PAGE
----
San Diego Weather
San Diego occupies the land from the Mexican border to Camp Pendleton, south to north; and from the Pacific Ocean to the Laguna Mountains, west to east. San Diego Bay is one of the country's finest natural harbors. The city's cover a large area of vastly different terrain: miles of ocean and bay shoreline, dense forests, fertile valleys, mountains, canyons, and desert. The climate is broken up into four distinct microclimates. The coast where the temperatures are mild and constant; the inland climate zone where temperatures are warmer during the day and fluctuate slightly more than the coast; the mountains with seasonal snow; and the desert areas where the temperature can fluctuate as much as 30 degrees in one day. San Diego is about 120 miles south of Los Angeles.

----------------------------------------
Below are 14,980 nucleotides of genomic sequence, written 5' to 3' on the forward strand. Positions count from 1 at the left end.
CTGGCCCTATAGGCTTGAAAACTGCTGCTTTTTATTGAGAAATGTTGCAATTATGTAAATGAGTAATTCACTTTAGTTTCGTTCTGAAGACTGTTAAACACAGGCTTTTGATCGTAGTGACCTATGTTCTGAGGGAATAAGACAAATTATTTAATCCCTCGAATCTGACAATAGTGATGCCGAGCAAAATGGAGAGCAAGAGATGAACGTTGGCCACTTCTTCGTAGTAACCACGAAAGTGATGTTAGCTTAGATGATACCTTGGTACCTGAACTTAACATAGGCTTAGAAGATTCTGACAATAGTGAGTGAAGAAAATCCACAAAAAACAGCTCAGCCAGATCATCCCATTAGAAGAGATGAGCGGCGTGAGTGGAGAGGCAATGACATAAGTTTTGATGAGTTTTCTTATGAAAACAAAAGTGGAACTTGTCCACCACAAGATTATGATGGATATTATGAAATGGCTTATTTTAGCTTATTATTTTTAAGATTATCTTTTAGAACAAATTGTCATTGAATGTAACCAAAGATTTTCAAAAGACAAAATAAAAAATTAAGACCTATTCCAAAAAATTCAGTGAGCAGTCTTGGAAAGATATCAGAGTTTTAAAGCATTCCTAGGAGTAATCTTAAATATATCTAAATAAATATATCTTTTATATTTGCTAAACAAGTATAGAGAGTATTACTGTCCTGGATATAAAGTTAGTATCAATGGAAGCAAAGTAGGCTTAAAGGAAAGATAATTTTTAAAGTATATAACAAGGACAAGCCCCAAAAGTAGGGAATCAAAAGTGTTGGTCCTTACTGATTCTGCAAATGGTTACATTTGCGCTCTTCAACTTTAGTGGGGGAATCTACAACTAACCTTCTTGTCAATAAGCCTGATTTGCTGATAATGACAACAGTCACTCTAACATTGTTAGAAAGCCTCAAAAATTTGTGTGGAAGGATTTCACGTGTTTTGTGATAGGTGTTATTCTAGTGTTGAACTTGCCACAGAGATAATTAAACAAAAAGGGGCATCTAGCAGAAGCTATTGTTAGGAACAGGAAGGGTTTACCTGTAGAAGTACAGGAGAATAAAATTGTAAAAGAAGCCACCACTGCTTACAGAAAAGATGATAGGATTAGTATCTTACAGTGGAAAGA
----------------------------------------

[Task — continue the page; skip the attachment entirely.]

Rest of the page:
The climate in San Diego is moderated by the jetstream coming in from the Pacific Ocean, making for comfortable summers that don't get too warm and the winters that don't get too cool. Severe weather is rare; snow is limited to once or twice a year in the mountains and the city averages only three thunderstorms a year. September and October often bring hot eastern winds from the desert, producing “Santa Ana” conditions that make for the hottest days of the year.
To view weather information in other communities in San Diego County click here
San Diego Temperatures
San Diego Precipitation
San Diego Weather Facts
- On average, the warmest month is August.
- The highest recorded temperature was 111° F in 1963.
- The average coolest month is December.
- The lowest recorded temperature was 29° F in 1949.
- The maximum average precipitation occurs in January.